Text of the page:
Saturday, September 20, 2014

What Should Jesse Benton Do? A Prisoner's Dilemma Analysis

Here's a Youtube video explanation of the Game Theory concept known as Prisoner's Dilemma:

In general, the opportunities to use game theory in real world applications are limited. But the theory may be of significant value for former 2012 Ron Paul Campaign  manager Jesse Benton.

He may be in a pickle where game theory, specifically the concept of Prisoner's Dilemma, will provide him with sound guidance on how to act.

The pickle Benton may find himself in surrounds the developing Ron Paul Inc payoff scandal, where an Iowa Michelle Bachmann operative, Kent Sorenson, was paid under the table to change his support to Ron Paul from Bachmann. Sorenson has already admitted receiving payments and has pled guilty to failing to report them. It appears very likely that Ron Paul camapign operative Dmitri Kesari was the Ron Paul Inc soldier who negotiated with Sorenson and arranged for the payoff to be made.

An audio tape has emerged where Sorenson claims that Benton was aware of the payoffs. On the tape Sorenson says, “Oh, I know Jesse knows. I know Jesse knows.”

If Benton was aware (and if he was involved in the payoff), then he is serious trouble, as the investigation is ongoing. Note well: Benton, when he resigned from his position as Mitch McConnell's camapign manager, issued a statement denying any wrong doing. If that is the case, then Benton has nothing to worry about and he can find this Prisoner's Dilemma discussion as a mildly amusing, off-the-wall, essay.

If on the other hand, Sorenson is correct and Benton did know, then this Prisoner's Dilemma discussion may provide a clearer vision of options for Benton.

First, it is important to recognize that in the classic Prisoner's Dilemma model, there are only two suspects and neither knows what the other is going to do.

If suspect A, for certain, knew that suspect B was talking, then the dilemma is solved and suspect A should start talking.

In the Ron Paul Inc. payoff scandal, the situation is different in that more than two suspects may be involved and we know one suspect is already talking to the FBI, that is, given that Sorenson has entered a guilty plea with sealed documents, he is talking for sure.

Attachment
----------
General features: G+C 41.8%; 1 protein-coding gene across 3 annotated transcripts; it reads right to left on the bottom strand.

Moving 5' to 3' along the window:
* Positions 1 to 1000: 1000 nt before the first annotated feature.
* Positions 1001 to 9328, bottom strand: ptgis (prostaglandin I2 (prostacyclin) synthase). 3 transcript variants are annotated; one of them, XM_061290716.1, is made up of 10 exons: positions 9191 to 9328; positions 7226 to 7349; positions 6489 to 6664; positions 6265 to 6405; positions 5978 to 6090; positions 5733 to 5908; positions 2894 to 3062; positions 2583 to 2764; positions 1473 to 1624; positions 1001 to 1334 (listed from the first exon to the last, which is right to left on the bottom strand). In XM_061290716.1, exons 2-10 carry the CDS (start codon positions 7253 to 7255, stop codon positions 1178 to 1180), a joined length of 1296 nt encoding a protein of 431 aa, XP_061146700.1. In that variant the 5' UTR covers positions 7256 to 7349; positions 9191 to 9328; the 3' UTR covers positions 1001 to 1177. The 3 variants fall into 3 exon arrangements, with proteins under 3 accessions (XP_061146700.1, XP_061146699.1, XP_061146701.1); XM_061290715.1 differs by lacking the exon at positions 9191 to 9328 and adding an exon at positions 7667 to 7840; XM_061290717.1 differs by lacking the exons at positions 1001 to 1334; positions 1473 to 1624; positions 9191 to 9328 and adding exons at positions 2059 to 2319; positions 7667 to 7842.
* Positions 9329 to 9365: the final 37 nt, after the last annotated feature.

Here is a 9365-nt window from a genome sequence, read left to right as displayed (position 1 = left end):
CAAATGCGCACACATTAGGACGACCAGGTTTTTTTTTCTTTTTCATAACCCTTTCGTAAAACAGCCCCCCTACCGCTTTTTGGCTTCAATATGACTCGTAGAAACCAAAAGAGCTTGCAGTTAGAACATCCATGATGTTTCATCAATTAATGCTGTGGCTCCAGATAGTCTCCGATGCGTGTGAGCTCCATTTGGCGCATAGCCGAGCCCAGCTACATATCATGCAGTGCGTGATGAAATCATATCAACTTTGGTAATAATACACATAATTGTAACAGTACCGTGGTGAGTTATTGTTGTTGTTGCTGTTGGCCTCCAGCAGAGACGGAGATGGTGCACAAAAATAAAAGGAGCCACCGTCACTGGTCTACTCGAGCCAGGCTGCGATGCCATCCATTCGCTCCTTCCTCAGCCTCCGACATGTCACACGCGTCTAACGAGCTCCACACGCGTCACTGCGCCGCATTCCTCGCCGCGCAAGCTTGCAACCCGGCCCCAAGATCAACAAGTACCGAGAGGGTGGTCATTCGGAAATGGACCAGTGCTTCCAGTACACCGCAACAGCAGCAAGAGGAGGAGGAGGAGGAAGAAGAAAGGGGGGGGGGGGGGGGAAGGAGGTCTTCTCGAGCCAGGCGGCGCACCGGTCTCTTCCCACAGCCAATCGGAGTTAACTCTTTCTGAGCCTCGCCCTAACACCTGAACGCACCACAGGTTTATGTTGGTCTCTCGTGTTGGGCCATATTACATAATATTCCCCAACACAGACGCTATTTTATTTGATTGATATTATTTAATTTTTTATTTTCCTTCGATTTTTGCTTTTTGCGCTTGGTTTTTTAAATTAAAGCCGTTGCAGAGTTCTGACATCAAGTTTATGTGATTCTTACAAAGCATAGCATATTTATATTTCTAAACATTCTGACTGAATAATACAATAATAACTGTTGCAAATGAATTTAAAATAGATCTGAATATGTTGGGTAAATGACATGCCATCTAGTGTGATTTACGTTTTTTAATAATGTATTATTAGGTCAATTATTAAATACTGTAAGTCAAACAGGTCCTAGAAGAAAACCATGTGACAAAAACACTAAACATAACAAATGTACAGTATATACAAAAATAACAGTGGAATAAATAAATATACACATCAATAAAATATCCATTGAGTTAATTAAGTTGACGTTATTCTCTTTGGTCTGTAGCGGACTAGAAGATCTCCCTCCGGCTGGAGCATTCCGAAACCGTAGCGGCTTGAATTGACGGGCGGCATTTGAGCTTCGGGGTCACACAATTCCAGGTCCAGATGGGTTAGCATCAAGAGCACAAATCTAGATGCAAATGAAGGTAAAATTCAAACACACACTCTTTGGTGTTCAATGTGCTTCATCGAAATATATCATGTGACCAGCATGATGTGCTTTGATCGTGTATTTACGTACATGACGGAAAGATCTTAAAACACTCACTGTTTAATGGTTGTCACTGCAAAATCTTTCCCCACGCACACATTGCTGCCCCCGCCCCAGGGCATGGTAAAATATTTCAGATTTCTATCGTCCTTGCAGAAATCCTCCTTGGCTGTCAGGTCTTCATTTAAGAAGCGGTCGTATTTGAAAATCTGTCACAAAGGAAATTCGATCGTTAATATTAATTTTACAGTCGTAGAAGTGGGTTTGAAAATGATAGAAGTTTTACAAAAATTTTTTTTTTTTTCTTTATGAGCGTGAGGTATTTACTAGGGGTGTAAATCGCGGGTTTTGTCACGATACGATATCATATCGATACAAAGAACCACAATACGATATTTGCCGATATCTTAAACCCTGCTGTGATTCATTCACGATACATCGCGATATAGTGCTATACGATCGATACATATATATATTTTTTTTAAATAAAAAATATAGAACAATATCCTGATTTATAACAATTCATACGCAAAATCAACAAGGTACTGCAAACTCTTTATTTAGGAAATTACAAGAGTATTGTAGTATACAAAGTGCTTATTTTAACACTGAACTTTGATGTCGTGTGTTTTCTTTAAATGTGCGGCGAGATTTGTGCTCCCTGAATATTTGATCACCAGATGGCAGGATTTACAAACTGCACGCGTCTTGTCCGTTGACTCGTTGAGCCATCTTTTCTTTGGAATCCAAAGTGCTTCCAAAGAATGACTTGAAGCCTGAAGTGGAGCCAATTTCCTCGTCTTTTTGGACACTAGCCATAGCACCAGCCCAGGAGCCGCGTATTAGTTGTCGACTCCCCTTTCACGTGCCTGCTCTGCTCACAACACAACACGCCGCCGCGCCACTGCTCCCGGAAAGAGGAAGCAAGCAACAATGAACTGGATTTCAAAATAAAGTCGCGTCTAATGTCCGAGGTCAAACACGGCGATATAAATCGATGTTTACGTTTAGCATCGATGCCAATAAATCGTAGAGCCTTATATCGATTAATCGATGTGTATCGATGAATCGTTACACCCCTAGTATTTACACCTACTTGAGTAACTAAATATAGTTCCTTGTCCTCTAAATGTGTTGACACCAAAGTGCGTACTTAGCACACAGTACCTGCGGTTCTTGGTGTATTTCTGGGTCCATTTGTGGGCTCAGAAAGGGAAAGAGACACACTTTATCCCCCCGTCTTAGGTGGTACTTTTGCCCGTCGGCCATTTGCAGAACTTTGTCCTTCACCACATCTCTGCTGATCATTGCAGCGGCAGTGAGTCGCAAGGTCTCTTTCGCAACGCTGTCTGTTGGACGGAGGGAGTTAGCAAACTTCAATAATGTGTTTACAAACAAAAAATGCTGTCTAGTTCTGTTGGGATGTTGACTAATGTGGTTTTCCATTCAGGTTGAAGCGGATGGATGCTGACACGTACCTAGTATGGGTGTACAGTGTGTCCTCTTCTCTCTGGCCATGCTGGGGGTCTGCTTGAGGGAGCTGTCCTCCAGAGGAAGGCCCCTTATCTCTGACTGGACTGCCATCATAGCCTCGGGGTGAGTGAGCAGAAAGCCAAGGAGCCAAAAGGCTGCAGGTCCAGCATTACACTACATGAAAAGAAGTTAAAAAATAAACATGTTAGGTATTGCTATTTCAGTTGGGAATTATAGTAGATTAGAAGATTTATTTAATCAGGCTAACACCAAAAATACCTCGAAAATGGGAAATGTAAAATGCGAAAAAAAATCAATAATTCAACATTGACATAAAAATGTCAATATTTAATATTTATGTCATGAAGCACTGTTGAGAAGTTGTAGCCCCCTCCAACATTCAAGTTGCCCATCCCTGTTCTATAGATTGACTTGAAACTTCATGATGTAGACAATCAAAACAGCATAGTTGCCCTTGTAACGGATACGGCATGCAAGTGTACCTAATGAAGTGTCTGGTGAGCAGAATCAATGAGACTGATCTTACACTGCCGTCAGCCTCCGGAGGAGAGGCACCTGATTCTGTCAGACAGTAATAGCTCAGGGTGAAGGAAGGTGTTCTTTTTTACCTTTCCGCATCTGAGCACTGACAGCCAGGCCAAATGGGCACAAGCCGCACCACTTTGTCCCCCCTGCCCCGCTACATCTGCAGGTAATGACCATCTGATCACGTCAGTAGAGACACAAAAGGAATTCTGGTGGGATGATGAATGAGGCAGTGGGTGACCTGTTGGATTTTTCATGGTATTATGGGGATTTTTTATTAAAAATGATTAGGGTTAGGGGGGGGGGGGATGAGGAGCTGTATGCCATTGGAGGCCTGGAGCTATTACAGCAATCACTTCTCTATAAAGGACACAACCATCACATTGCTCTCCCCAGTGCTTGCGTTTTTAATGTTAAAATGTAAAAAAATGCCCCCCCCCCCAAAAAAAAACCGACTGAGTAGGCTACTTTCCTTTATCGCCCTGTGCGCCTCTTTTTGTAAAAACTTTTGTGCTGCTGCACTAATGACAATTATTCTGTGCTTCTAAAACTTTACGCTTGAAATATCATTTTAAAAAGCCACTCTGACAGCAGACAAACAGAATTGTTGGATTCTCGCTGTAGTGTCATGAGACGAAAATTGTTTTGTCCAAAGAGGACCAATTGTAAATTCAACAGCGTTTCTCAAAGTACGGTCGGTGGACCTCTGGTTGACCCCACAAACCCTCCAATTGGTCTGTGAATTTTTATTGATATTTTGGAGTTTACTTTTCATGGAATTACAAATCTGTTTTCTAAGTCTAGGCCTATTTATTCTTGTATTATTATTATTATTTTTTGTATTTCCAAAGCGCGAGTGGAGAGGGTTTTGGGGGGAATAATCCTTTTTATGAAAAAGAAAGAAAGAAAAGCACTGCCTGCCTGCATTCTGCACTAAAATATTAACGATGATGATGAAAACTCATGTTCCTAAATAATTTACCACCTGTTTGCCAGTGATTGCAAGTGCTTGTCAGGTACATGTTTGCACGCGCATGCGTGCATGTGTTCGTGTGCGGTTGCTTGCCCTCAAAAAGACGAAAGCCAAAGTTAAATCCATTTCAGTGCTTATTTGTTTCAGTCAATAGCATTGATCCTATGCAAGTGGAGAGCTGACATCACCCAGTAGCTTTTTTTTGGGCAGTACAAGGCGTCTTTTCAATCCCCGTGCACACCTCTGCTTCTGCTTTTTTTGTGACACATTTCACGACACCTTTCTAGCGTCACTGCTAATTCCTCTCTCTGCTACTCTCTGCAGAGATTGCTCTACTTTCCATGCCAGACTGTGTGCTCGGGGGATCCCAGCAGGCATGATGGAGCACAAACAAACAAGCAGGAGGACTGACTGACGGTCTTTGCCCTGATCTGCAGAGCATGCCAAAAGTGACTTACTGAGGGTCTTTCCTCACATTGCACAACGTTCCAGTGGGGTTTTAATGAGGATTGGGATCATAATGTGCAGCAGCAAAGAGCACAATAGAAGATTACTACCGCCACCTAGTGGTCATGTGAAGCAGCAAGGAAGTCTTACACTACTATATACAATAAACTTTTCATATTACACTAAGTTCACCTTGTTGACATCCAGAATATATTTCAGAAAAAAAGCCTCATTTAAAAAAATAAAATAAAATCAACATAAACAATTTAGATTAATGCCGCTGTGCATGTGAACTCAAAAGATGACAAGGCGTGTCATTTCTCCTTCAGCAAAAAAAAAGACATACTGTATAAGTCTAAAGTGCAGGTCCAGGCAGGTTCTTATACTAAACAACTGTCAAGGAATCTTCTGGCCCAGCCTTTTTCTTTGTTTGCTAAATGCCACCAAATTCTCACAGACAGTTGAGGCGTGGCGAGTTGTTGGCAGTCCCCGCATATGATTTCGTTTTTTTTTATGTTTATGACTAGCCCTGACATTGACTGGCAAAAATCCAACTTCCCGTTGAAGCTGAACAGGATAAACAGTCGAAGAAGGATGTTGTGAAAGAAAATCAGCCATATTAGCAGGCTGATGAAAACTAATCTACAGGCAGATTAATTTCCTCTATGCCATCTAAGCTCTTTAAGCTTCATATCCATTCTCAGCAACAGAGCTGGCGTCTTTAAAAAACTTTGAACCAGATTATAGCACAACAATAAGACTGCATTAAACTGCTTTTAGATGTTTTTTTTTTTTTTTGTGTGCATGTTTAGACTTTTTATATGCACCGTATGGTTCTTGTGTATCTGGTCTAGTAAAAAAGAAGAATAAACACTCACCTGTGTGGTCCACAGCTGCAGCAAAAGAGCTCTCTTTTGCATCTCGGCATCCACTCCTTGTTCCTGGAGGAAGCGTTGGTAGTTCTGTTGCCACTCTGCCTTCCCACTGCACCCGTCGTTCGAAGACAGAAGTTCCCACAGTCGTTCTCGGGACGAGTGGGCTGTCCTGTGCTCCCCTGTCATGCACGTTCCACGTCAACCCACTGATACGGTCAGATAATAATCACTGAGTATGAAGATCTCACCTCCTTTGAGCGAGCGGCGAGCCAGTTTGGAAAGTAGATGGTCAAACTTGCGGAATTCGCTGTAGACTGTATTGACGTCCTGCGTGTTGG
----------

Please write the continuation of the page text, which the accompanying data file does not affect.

This is probably a big problem for Kesari. He is likely in something of a Prisoner's Dilemma situation, but with the knowledge that Sorenson is fingering him. In other words, there is no dilemma for him.Unless he wants to fall on his sword to protect Benton and others at Ron Paul Inc. Prisoner's Dilemma theory says he probably will start talking.

Therefore, Benton is in a situation where he knows Sorenson is talking and where Prisoner's Dilemma models suggest that Kesari will likely talk, which means according to Prisoner's Dilemma theory that Benton should start talking also (if, of course, there is anything else to talk about). Maybe you can tell us what is really going on at Team Mitch, Jesse, and how did why did you end up there? What was Kesari really paid to do for Team Mitch? What else do you know, Jesse?

It's Nash Equilibrium, Jesse. A kaleidoscope of mathematics (and twirling emotions), if you will.



  1. Brilliant analysis. It is unfortunate we don't have the purest prisoner's dilemma. Benton and Kesari are not in custody so Kesari still has confidence, and no doubt assurances, that Ron Paul will reward him for his silence.
    Kesari using counsel close to Benton and the Paul family helps reassure Benton and the Paul family Kesari won't sing. (See:

    However, the reality of a 21st century investigation- there are no secrets from the FBI. If either have committed crimes, there's a digital trail. If the FBI is confident convictions can be procured; believes those convictions can be procured with a net positive public opinion for the agency; and is not corrupted by bribery themselves; then Kesari for sure is in some big trouble.

    While Sorenson got probably the only deal available, I'd look for Kesari to take the next deal. He can look to Kentucky to see how Rand Paul abandoned his first campaign manager, David Adams. Or how Benton ultimately sold out the old man in 2012. The signal that Kesari's coming to his senses is when he fires his current counsel and procures counsel that is not in anyway affiliated with Ron Paul. Counsel that is representing his interests alone.

    While it's true I have a bias for McConnell's demise, I'd like to see Kesari stand up to Paul simply because I hate it when the rich guy always figures out how to win on the back of the little guy. At it's best, that's not how the Republican Party should work.

  2. One last thought: If Rand Paul is serious about running for president, isn't it time we ask him whether he would pardon Benton, Kesari, and/or his father, should any of them be indicted?
    Something tells me the answer is 2 out of 3.